One of the more popular approaches to learning how to write well has long been to read, read, read. Some writing teachers even encourage their students to copy, word for word, passages or stories from their favorite writers as though, through osmosis, they will learn to write better.
How true is that?
It seems that by copying the words of an established writer one learns how to copy, not necessarily how to write. The same is true, maybe, about reading. The more you read, the better you become at… reading?
In an essay on the website psyche.co, titled, “How to Read Less and Think for Yourself More,” David Bather Woods, an associate professor in the Department of Philosophy at the University of Warwick in Coventry, UK, quotes liberally from Arthur Schopenhauer and Marcel Proust to make the case that reading should be a means to an end, but not the end itself—that what you read and how you read it are more important than the quantity of reading material.
There are many writers, some famous, who claimed that they learned to write by reading copious amounts of work by the writers who inspired them. So many that this approach has become something of a standard in creative writing circles. But Woods’s essay is more inspiring to me, personally, than any of that. I’ve never been one to want to copy anyone else’s words. And I certainly wouldn’t call myself well-read, particularly in comparison to academics who can quote by heart passages from dozens of writers in the literary pantheon. Book knowledge only translates into effective writing if the concepts learned while reading are synthesized into the reader’s existing knowledge base (which, I suspect, is what those famous writers really meant to say). Reading, whether a lot or not a lot, is only one part of that equation. Woods, using Schopenhauer and Proust to back him up, claims that too many people substitute what they’ve read for their own opinions, and that just reading more doesn’t make them any smarter. Assume that’s true for a second and apply it to emerging writers, the ones who are most susceptible to the influences of other, established writers—are they learning to write well and develop their own style, or only to write better, or are they merely killing time? The answer seems to depend on the reader’s disposition, a variety of psychological, cultural, and situational factors the reader brings to a book, and that seems to support what Woods is saying.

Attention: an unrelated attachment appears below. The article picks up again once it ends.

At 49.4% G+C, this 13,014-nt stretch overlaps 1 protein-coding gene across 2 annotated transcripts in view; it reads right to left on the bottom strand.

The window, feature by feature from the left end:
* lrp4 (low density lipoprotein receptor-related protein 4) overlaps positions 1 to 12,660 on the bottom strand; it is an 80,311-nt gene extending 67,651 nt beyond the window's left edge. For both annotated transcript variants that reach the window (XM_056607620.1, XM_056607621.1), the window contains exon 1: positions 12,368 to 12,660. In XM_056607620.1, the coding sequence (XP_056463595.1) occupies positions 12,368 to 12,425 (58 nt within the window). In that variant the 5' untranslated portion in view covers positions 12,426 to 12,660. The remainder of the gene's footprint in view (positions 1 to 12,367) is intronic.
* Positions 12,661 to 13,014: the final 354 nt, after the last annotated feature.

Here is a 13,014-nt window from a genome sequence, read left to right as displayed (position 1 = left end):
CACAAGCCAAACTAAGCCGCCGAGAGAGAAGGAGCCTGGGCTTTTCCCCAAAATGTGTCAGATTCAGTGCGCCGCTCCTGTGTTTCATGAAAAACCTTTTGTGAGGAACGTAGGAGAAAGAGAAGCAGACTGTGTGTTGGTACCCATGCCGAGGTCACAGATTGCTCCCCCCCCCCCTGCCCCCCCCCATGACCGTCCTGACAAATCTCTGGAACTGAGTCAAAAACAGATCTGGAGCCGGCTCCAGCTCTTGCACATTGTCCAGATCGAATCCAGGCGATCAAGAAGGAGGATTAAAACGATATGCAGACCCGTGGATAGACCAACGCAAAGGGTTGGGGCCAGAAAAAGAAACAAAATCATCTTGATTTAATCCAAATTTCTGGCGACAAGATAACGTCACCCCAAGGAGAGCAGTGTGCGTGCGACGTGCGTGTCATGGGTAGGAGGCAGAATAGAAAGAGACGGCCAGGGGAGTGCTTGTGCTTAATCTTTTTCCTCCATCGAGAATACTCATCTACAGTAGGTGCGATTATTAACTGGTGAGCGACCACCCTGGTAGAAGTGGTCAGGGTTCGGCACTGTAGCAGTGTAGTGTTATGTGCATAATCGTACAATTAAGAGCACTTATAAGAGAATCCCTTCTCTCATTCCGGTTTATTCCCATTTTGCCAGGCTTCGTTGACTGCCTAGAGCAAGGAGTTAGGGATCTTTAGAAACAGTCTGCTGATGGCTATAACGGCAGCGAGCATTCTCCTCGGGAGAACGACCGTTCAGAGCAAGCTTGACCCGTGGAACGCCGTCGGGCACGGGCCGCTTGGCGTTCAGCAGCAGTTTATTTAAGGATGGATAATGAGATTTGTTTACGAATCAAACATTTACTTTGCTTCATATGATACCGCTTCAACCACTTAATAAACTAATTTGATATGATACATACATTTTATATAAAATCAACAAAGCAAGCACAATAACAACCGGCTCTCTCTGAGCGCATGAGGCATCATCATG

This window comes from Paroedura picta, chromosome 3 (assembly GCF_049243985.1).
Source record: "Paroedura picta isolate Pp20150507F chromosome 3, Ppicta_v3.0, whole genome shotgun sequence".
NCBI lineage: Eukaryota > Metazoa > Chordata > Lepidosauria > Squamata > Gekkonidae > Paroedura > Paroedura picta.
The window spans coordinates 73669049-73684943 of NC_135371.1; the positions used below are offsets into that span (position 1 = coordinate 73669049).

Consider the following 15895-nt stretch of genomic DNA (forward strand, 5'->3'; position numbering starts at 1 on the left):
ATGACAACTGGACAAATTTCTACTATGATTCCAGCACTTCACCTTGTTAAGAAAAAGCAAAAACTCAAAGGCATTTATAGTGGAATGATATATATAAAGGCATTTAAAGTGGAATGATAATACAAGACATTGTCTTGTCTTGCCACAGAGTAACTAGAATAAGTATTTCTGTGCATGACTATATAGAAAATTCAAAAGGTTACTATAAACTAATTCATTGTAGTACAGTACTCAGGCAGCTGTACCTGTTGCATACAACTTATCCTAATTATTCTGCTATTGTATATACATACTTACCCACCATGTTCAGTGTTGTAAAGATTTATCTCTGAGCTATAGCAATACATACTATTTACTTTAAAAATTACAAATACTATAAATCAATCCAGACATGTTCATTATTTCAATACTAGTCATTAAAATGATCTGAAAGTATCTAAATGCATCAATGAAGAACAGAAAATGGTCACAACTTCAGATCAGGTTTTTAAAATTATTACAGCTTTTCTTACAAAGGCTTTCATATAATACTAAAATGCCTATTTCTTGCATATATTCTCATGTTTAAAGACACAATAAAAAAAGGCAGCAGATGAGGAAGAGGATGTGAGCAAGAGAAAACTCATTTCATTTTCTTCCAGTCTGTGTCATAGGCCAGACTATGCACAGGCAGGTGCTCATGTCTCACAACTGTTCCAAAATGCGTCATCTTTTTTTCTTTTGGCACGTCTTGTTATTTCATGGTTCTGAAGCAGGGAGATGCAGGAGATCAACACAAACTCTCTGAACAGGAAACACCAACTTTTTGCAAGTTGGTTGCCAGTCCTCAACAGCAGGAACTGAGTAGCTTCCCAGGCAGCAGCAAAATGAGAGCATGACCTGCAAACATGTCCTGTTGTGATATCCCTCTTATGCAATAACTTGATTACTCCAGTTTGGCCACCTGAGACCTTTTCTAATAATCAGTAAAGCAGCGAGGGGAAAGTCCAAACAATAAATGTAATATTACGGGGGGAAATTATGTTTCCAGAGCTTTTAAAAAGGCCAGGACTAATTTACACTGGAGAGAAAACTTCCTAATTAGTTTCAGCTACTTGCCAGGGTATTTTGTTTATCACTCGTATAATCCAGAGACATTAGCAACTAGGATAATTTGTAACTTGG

Woods quotes from Schopenhauer: “Reading is a mere surrogate for one’s own thinking…erudition makes most people even more stupid and simple than they already are by nature.” And, “The only way reading shapes us for writing is that it teaches us the use we can make of our own natural gifts…” Apparently Schopenhauer didn’t have much faith in the average person, particularly those who didn’t have the educational advantages he had. (He’s another author I have not read well.) But I think what he’s saying that’s helpful here is that without thoughtful analysis reading is merely an exercise in memorization, not comprehension. The information gleaned from reading is often used only to support a pre-existing belief, not to challenge that belief. (He also seems to be broaching the subject of whether some people are born to be writers while others are not. Perhaps I’ll explore that one next time.)
Proust was more poetic about it: “The supreme effort of the writer as of the artist only succeeds in raising partially for us the veil of ugliness and insignificance that leaves us incurious before the universe.” The implication is that we must do the rest ourselves, and that if we are not already curious about the universe no amount of reading is going to make us change.
I can’t help wondering how many excellent writers bristled against the recommendations that they received to read until their eyes are ready to fall out, and copy passages, and now are afraid to admit it because of the stigma the creative writing world has applied to being less well read than your department chair. While in school I slogged through many books that I found tedious and unhelpful, and which I would quickly abandon now. Others, however, had me re-reading passages asking, “How did the writer do that? How did she provoke such an emotional reaction in me?” Those books encouraged me to develop a more interdisciplinary approach, to look beyond just the words on the page and into the structure of the work, how it carefully created a foundation that primed the reader to have that reaction. They helped me begin to see how closely tied good writing is to psychology, how certain structures and words can trigger responses. That depends a lot on the individual reader’s culture, education, etc., but that’s another blog as well.
The essay does, however, dovetail nicely with what Orca wants to see in the submission queue. We love thoughtful stories that come from a unique perspective. We’d rather see a story that shows how a writer has thought through a situation, than one that mimics a plot or a style from a better known writer. We want to see the influences of great writers applied to your own way of looking at the world, more than we want to see how well you can mirror someone else’s style or perceptions.
– Joe Ponepinto